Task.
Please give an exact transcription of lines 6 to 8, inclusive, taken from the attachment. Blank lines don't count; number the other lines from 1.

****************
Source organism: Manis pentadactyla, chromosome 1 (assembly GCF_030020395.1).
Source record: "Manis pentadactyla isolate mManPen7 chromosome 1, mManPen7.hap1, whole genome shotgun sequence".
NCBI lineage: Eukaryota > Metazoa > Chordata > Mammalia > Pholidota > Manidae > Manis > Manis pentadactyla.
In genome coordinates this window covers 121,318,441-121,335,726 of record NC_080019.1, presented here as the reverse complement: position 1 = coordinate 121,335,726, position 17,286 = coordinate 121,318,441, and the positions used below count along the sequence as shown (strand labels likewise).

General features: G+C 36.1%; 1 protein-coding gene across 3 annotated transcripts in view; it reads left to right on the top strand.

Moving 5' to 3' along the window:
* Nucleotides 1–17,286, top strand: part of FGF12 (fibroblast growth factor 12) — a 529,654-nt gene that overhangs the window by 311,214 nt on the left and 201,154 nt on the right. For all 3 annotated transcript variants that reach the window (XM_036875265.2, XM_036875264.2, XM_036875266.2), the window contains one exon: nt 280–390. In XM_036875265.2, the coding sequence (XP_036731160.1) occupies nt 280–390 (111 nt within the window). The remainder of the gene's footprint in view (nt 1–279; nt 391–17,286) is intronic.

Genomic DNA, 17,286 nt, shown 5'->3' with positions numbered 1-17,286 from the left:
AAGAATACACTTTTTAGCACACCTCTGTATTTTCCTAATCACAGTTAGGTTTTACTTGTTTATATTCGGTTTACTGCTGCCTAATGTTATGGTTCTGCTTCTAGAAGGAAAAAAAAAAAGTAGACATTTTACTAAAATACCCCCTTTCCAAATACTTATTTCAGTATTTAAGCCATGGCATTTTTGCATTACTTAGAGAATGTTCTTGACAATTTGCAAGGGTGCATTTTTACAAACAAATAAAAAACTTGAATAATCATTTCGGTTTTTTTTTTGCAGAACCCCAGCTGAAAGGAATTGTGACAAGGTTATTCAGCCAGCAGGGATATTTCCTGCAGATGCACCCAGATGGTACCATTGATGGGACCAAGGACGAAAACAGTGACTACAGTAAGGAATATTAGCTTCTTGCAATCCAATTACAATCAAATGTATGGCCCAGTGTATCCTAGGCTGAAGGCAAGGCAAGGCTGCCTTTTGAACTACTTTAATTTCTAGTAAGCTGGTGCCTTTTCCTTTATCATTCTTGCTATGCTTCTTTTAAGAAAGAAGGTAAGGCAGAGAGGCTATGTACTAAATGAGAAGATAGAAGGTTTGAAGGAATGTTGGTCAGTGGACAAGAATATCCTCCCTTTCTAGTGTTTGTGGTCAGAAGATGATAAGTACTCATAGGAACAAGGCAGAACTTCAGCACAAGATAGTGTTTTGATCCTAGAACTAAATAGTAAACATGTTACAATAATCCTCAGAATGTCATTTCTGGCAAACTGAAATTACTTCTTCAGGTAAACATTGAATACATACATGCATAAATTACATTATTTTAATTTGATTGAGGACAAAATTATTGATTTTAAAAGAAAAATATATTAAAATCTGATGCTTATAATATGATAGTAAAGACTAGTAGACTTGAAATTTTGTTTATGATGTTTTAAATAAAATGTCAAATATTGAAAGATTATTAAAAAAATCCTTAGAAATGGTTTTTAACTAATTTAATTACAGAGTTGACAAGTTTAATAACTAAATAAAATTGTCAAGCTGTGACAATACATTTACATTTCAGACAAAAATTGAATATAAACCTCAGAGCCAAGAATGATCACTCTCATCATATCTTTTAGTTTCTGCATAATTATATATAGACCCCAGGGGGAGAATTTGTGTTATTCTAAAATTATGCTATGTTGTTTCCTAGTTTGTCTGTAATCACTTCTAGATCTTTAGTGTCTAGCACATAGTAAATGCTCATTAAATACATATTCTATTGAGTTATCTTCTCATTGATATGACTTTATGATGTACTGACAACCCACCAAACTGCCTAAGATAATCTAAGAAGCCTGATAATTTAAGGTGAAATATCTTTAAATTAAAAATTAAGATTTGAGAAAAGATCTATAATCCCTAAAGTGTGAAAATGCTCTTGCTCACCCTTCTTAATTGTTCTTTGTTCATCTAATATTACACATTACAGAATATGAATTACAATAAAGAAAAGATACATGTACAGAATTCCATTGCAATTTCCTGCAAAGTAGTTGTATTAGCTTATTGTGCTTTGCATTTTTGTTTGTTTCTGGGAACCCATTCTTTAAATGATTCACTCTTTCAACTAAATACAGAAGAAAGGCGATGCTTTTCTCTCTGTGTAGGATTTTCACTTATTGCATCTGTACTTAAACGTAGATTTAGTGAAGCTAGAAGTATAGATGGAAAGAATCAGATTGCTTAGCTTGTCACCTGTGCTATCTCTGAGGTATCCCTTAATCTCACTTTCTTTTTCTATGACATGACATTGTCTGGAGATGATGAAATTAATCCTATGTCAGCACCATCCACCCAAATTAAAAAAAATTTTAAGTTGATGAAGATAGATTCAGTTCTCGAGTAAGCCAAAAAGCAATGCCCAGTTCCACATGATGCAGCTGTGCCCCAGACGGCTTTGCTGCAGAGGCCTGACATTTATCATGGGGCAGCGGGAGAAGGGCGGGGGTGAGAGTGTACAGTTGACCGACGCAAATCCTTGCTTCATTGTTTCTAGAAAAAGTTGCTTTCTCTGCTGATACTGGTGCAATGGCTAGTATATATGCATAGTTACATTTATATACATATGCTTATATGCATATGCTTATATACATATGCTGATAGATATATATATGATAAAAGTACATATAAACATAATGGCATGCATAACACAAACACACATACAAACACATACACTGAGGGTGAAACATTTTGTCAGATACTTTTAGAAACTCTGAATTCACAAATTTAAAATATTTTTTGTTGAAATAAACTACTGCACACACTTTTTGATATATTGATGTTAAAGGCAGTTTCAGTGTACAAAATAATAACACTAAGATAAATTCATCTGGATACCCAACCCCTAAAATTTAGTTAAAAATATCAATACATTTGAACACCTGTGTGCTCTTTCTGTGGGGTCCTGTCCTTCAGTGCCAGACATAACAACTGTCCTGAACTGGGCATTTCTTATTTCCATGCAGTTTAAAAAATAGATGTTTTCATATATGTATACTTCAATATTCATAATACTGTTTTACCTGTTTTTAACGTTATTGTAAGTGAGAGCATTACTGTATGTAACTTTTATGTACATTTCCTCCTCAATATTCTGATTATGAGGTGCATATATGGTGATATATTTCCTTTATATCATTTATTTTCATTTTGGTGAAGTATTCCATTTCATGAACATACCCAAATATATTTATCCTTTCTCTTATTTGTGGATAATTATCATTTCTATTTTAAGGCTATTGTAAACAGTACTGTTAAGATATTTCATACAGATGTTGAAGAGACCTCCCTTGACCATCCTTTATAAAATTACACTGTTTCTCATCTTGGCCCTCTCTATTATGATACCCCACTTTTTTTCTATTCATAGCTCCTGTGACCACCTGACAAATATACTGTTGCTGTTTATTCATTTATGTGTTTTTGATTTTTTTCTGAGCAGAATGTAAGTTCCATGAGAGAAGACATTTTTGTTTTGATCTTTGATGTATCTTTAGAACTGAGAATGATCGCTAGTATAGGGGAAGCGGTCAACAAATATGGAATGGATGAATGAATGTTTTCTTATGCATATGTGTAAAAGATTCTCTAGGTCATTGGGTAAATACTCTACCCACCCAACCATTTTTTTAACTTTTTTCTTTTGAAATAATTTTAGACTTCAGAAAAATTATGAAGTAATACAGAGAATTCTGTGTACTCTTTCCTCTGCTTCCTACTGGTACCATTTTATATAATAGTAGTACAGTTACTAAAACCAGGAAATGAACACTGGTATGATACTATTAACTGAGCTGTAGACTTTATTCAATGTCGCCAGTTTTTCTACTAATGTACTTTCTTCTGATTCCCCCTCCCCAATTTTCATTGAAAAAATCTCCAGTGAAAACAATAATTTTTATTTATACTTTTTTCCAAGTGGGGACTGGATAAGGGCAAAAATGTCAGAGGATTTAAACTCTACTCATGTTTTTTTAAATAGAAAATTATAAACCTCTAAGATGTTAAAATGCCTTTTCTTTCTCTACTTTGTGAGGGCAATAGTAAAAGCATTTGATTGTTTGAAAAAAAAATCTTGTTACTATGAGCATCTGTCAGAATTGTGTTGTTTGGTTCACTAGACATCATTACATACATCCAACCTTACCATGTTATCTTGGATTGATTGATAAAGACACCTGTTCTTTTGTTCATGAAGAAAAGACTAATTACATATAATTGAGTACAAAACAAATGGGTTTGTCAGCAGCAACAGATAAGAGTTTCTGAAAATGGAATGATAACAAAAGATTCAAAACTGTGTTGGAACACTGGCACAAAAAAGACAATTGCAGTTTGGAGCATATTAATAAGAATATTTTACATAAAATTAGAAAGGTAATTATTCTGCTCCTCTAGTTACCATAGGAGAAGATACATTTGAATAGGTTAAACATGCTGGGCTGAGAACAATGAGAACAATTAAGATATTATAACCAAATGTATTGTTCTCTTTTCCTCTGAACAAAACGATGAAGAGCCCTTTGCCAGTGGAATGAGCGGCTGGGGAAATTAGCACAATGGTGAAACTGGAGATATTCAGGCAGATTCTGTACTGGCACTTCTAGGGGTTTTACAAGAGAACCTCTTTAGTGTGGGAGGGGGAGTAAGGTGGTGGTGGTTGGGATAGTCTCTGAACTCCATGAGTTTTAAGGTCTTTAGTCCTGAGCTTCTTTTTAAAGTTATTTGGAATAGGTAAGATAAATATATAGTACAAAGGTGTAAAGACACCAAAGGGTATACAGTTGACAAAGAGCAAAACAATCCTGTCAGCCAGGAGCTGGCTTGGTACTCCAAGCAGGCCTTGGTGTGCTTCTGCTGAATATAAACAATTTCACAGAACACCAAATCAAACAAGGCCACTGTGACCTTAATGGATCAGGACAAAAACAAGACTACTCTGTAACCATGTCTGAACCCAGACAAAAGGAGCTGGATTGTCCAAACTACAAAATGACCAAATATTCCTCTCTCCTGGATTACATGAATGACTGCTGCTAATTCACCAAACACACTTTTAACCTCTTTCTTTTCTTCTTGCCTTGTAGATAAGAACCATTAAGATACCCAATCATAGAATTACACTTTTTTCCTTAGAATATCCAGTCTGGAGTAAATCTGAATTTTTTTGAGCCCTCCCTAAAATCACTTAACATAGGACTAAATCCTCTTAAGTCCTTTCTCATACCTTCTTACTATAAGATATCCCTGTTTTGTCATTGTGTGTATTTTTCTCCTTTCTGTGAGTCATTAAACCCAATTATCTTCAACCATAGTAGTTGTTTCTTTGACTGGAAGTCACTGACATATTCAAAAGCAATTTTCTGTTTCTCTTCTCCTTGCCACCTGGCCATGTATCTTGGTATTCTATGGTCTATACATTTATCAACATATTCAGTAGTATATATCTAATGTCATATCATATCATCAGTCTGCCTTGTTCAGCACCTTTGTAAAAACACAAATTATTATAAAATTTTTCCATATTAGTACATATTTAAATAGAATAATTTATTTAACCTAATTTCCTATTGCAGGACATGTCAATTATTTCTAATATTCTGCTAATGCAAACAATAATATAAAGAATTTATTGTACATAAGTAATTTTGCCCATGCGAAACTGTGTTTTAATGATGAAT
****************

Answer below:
Moving 5' to 3' along the window:
* Nucleotides 1–17,286, top strand: part of FGF12 (fibroblast growth factor 12) — a 529,654-nt gene that overhangs the window by 311,214 nt on the left and 201,154 nt on the right. For all 3 annotated transcript variants that reach the window (XM_036875265.2, XM_036875264.2, XM_036875266.2), the window contains one exon: nt 280–390. In XM_036875265.2, the coding sequence (XP_036731160.1) occupies nt 280–390 (111 nt within the window). The remainder of the gene's footprint in view (nt 1–279; nt 391–17,286) is intronic.

Genomic DNA, 17,286 nt, shown 5'->3' with positions numbered 1-17,286 from the left: